As an example, testing a quick traffic method idea and making $50 real quick doesn't mean you're an expert at that method. It means you might be on to something, or you got lucky. But many times these guys will take that one idea and sell it to you as if it's a complete business model.
Think about it. Somebody that tells you that “you can become an expert at anything in 24 hours” probably took less than 24 hours to learn the very thing they are selling and teaching YOU.
How's that for perspective?
3. Not in business or niche long.
There are a lot of up and comers that have been in marketing for 2-3 years or less. Yet they are teaching people online marketing as if they are experts. It takes years and years of work to become an expert at marketing. I've been in marketing for 6 years and I still don't feel like an expert sometimes. I am an expert at a few things, and those are the only things I will advise people on.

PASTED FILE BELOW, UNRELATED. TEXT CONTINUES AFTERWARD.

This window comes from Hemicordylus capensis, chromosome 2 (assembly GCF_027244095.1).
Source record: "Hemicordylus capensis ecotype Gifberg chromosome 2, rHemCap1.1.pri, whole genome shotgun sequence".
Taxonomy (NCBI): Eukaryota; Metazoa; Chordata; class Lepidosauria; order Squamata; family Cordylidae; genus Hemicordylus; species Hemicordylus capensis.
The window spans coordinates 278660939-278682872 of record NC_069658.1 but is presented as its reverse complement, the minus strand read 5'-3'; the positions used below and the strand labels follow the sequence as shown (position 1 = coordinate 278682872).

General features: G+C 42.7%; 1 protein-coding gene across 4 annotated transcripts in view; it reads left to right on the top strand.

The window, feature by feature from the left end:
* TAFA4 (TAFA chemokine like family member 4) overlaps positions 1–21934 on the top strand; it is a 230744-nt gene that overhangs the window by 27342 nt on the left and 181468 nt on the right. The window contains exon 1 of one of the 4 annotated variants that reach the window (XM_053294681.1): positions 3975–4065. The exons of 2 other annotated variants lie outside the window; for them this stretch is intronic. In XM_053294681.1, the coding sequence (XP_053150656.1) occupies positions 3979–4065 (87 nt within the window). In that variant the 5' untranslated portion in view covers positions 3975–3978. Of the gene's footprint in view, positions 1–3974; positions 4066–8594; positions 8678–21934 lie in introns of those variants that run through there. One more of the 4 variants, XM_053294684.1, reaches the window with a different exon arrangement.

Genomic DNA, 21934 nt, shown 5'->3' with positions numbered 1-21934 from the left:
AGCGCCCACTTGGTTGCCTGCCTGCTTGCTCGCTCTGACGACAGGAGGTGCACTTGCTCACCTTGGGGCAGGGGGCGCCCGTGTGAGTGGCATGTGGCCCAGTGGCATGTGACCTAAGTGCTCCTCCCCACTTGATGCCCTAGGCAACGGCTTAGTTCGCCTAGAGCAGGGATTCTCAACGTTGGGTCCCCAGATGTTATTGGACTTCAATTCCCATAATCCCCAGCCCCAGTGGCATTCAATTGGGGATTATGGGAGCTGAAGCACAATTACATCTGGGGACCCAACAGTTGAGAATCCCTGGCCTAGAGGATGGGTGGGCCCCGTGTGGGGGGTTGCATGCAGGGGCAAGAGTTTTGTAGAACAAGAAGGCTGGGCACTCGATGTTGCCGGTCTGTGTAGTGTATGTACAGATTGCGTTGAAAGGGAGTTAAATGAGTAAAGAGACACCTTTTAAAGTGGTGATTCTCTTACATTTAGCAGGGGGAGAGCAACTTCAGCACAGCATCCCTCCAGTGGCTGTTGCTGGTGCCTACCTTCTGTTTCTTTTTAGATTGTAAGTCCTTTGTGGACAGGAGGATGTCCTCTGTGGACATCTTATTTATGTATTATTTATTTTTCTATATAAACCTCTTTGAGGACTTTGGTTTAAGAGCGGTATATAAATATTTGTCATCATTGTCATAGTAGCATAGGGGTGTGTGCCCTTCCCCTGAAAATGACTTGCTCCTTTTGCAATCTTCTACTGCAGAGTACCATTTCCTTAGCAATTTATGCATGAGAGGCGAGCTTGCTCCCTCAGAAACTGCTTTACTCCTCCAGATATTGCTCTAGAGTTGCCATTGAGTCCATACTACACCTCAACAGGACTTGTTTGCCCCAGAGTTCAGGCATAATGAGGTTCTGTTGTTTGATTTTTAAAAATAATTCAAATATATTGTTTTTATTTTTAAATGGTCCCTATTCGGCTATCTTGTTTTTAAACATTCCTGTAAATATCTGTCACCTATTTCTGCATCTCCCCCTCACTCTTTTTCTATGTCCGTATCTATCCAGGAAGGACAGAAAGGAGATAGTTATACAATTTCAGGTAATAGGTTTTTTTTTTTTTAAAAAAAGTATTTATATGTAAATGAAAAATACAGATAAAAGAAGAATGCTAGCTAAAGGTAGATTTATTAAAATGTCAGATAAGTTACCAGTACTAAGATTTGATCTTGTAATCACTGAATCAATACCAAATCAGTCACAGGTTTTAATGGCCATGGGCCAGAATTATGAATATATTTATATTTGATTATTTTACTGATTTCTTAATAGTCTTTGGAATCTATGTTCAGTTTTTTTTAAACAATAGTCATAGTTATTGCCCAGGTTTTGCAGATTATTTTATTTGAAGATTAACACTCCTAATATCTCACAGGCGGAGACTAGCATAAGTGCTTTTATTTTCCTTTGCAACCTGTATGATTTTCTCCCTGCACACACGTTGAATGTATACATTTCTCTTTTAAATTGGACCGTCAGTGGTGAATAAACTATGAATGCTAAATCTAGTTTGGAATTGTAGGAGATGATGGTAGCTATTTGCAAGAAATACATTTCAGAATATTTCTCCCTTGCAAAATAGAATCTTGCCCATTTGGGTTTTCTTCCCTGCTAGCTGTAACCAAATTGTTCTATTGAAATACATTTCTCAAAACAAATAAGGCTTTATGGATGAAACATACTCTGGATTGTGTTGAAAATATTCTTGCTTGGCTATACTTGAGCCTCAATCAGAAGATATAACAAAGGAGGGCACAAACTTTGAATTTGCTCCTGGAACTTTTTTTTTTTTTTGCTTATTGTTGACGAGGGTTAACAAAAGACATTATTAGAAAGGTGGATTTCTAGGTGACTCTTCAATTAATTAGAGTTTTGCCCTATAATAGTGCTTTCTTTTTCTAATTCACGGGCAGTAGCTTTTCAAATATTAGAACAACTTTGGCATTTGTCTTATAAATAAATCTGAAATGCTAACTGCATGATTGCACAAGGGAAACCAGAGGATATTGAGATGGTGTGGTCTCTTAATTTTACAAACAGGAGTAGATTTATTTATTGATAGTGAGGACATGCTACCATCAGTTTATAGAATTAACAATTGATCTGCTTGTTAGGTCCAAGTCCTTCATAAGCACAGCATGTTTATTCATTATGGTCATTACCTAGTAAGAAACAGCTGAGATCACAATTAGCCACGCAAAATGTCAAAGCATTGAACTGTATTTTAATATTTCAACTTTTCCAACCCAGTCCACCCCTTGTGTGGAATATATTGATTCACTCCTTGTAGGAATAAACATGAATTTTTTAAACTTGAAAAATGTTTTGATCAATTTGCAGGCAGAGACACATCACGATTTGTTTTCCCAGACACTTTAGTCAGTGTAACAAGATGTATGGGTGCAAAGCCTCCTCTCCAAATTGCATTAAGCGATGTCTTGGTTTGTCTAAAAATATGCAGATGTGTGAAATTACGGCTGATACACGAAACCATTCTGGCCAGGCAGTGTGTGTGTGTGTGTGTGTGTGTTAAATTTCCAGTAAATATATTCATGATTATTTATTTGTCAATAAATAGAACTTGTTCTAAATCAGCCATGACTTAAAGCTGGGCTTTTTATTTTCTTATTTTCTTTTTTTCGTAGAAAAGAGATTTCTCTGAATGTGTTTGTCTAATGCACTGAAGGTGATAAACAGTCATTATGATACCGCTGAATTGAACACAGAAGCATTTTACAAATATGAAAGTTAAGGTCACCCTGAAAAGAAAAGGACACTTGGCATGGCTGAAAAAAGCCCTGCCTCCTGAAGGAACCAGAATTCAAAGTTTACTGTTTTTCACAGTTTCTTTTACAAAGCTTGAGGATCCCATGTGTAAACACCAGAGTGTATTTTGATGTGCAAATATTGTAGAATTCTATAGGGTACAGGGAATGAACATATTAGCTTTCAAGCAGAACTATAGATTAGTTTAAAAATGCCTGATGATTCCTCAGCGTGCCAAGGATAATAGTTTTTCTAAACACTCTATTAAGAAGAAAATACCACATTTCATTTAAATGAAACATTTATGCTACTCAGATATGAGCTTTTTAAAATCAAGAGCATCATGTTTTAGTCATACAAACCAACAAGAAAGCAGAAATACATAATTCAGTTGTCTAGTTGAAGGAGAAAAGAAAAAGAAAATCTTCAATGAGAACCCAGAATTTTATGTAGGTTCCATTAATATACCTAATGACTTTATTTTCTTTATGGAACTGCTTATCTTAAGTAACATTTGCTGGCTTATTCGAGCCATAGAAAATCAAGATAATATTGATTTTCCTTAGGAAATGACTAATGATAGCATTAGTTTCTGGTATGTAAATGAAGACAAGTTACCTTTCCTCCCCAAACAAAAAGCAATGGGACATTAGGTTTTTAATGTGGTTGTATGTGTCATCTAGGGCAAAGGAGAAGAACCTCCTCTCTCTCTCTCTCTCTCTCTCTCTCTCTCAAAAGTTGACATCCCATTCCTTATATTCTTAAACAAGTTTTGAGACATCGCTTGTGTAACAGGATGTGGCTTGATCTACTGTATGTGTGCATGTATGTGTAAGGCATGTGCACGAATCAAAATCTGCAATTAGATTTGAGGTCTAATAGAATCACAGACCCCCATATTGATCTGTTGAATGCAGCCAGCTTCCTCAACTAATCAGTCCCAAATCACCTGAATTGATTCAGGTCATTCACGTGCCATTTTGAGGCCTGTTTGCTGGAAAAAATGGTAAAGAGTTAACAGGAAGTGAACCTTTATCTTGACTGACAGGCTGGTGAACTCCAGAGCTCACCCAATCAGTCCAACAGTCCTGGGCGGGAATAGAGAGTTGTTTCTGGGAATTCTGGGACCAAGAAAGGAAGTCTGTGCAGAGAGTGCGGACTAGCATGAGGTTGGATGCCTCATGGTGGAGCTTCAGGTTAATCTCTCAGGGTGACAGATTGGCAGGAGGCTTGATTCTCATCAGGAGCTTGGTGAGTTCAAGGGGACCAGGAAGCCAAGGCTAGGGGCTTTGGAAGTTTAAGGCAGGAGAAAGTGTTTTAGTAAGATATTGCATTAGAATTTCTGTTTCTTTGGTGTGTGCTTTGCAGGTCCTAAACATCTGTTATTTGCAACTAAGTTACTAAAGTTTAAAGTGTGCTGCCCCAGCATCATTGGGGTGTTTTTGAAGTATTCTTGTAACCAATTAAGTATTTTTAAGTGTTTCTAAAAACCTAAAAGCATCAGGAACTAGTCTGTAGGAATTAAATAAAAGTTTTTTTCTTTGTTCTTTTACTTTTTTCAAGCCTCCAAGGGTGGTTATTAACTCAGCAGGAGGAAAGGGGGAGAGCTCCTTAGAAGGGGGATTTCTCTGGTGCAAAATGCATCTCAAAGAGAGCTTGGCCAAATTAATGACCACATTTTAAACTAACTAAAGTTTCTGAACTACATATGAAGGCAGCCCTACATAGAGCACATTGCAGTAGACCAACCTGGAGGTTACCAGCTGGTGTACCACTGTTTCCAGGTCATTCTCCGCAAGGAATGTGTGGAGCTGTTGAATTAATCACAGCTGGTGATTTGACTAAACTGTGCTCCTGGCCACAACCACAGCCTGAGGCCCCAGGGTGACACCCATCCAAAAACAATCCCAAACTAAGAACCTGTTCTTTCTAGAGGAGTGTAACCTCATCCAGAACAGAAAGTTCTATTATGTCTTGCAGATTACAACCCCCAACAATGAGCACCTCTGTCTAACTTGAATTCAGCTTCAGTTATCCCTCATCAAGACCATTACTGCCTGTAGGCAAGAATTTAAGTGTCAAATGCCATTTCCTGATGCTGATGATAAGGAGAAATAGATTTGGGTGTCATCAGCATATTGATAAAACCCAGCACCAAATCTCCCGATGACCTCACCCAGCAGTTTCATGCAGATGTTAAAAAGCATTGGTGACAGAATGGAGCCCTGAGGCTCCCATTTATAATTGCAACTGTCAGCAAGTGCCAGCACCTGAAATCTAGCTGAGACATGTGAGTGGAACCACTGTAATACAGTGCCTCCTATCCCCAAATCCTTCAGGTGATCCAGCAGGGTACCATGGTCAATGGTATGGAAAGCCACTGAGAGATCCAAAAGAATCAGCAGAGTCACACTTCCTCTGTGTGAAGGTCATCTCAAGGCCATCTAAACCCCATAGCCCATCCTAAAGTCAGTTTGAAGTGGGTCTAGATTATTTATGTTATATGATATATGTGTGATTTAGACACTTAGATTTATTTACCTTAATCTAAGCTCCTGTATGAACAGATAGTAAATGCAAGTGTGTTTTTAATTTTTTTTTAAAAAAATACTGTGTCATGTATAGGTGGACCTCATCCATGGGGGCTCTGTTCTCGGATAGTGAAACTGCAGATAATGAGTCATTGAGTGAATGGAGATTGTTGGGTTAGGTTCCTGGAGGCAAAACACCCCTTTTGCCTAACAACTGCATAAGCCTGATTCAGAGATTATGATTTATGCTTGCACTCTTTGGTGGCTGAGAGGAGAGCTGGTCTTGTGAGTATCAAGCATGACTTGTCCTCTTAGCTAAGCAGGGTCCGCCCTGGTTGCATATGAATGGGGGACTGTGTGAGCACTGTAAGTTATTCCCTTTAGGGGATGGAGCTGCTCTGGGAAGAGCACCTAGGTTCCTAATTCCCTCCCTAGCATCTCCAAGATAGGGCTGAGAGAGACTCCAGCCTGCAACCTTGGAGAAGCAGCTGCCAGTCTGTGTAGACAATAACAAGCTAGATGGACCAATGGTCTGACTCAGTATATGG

Most of the time these guys will pretend to know things that they don't know. They will advise you to do things that they heard were a good idea. They have no actual experience doing them. It might be a good idea or it might not, depending on your situation. True marketers with experience know there's not really a cookie cutter approach to anything. Most of the time you just have to test to see if something will work.
Here's a little secret. Some of these “experts” paid people over $10,000 to launch products with them. They are not experts. They paid to get in the expert club. Where did they get that money? Who knows. A lot of them are young enough to still be living with their parents. They might not know what it's like to be poor or struggle financially. To work hard to put food on the table. They might be spoiled. It's one thing to build a business with hard work, blood, sweat, and tears, while trying to take care of your family and get out of debt. It's another to do it with a safety net while living with your wealthy parents.